By Jessica Able, Record Staff Writer
Louisville will host an ecumenical program called the Ulster Project this summer that brings local teens together with their peers from Northern Ireland.
At the end of June eight teens from Sion Mills in Northern Ireland will come to Louisville for a month where they will reside with host families that have teens their own age. The boys and girls — a mix of Catholics and Protestants — will be accompanied by two young adult counselors.
Local families that have a teen in the household aged 14 to 17 may apply to be hosts.
The Ulster Project, which came to Louisville for the first time last summer, gives the teens an opportunity to interact and find common ground, said Melinda Leonard, local founder and co-director of the Ulster Project Louisville.
She explained that Northern Ireland has been fraught with political strife for decades among those who want to remain within the United Kingdom, largely Protestants, and those who want a united Ireland, mostly Catholics.
Though a peace agreement in 1998 helped quell divisions, discrimination and segregation still occur between the Catholic and Protestant communities, Leonard said in an interview last week.
That’s something the Ulster Project seeks to address.
“What we are trying to show these teens is that even though we have differences, in many, many ways we are very much alike. We are trying to break down barriers of prejudice and stereotypes. We are not born with those; but rather we learn them,” she said.
The Ulster Project was founded in 1975. It aimed to bring together Catholic and Protestant teens from Northern Ireland in a strife-free environment during the month of July, a month historically associated with violence among the two groups.
For four weeks, both sets of teens — the ones from Northern Ireland and Louisville — attend programs centered around four activities: worship, community service, self-discovery and fun, Leonard said.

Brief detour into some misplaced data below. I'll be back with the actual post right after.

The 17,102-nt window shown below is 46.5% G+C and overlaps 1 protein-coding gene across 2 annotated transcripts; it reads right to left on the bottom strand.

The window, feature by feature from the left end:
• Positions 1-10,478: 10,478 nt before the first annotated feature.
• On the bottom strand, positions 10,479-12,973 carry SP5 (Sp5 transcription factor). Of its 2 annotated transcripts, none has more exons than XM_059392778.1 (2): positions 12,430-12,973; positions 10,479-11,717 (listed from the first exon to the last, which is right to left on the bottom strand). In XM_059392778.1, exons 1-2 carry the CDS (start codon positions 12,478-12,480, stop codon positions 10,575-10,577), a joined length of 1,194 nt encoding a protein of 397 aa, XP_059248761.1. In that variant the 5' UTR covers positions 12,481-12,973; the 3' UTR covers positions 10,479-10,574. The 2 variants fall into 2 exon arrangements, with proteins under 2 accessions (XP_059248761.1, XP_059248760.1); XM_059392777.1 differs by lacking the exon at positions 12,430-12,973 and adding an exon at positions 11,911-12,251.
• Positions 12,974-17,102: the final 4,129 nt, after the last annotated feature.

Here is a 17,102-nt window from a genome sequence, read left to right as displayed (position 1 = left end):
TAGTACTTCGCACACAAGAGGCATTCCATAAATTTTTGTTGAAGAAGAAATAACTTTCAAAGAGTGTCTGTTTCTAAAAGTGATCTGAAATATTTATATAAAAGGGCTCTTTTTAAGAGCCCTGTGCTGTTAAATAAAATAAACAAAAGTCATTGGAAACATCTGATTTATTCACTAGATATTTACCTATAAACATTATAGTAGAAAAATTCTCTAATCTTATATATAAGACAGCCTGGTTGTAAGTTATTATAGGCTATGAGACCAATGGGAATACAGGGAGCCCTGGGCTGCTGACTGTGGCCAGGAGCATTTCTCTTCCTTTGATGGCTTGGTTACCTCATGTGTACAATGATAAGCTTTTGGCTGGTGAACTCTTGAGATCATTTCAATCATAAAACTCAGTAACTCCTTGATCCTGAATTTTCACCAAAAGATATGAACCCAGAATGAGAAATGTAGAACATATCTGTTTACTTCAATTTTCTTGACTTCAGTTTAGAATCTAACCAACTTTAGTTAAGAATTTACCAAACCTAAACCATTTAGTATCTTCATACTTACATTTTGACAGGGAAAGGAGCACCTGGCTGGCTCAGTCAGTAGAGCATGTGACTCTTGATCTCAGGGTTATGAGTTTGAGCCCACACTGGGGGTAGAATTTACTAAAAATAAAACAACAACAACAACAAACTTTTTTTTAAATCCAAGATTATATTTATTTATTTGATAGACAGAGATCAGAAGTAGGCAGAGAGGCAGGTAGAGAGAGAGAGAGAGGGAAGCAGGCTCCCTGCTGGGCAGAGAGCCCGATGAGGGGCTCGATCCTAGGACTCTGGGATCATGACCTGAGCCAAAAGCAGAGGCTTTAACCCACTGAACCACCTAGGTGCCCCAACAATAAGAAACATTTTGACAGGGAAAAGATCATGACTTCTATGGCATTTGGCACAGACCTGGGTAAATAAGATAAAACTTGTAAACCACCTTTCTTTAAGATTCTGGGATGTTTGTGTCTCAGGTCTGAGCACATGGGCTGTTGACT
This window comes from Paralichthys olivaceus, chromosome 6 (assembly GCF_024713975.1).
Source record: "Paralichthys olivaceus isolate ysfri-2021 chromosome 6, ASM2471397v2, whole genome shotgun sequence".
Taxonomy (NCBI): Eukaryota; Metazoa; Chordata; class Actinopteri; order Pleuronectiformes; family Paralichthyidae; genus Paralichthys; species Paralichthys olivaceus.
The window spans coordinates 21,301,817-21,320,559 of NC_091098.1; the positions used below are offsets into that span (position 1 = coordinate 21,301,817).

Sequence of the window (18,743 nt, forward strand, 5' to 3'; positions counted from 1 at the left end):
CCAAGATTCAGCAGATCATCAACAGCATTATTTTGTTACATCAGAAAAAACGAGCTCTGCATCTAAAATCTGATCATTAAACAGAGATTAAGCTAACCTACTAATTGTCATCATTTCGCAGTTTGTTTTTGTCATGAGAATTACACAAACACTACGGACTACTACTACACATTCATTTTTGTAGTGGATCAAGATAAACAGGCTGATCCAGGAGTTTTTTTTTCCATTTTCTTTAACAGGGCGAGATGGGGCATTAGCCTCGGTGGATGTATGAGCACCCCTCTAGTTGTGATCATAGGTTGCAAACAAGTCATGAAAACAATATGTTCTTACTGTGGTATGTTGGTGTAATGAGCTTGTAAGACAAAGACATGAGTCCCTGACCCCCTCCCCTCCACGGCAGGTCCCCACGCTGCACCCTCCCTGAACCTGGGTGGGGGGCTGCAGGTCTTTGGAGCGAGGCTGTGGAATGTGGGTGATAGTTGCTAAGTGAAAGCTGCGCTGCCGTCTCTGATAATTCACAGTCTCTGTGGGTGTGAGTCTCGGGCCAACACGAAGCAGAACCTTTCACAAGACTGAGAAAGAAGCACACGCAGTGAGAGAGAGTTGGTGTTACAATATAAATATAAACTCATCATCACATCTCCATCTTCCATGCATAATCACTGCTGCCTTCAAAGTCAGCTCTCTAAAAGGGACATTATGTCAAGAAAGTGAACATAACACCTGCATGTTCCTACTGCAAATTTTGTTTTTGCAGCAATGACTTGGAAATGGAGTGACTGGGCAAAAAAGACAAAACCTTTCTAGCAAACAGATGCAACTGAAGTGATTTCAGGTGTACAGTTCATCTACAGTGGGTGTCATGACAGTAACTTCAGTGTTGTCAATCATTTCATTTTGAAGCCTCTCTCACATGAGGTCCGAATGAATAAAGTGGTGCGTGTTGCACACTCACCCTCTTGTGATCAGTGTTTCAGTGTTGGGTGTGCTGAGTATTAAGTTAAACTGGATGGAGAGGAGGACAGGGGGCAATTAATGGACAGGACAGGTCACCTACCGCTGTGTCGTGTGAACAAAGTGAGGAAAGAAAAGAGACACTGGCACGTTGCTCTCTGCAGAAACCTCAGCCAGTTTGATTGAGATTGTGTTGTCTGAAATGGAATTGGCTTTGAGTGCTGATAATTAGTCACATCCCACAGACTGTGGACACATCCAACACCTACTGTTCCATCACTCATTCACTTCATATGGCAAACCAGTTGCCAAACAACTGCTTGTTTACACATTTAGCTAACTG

The activities are designed to develop leadership and peace-
building skills and work to “build lasting trust and friendship among the group,” Leonard said.
This year, most of the programming will take place at Middletown Christian Church. Some sessions or meals will take place at St. Patrick Church.
Leonard has been involved in the Ulster Project since 1995 when she lived in Tennessee. When the opportunity arose to start a chapter in Louisville last year, she jumped at the chance.
“My hope is that we get to the end of the program and these teens will have been informed and encouraged that they possess the skills to be effective leaders and peacemakers and that they can make a difference in their communities and in the world,” she said.
While the focus of the program is to empower Northern Ireland youth with the skills to navigate their sometimes tumultuous encounters back home, teens from Louisville also gain valuable skills, Leonard said.
“For us in Louisville, there are prejudices, stereotypes toward immigrants, certain racial groups. We also look at gender, age and ability differences as well,” she said.
Organizers need at least one more family to commit to hosting a Northern Ireland teen for four weeks, beginning in late June.
Leonard said the family has to have a heart for peacemaking and needs to be open-minded. Families will need to provide a bed and breakfast and some other meals. All transportation, costs associated with the program and daytime meals will be provided by the program.
Families in the Louisville area interested in the program, should contact Leonard at 859-8335 or louisville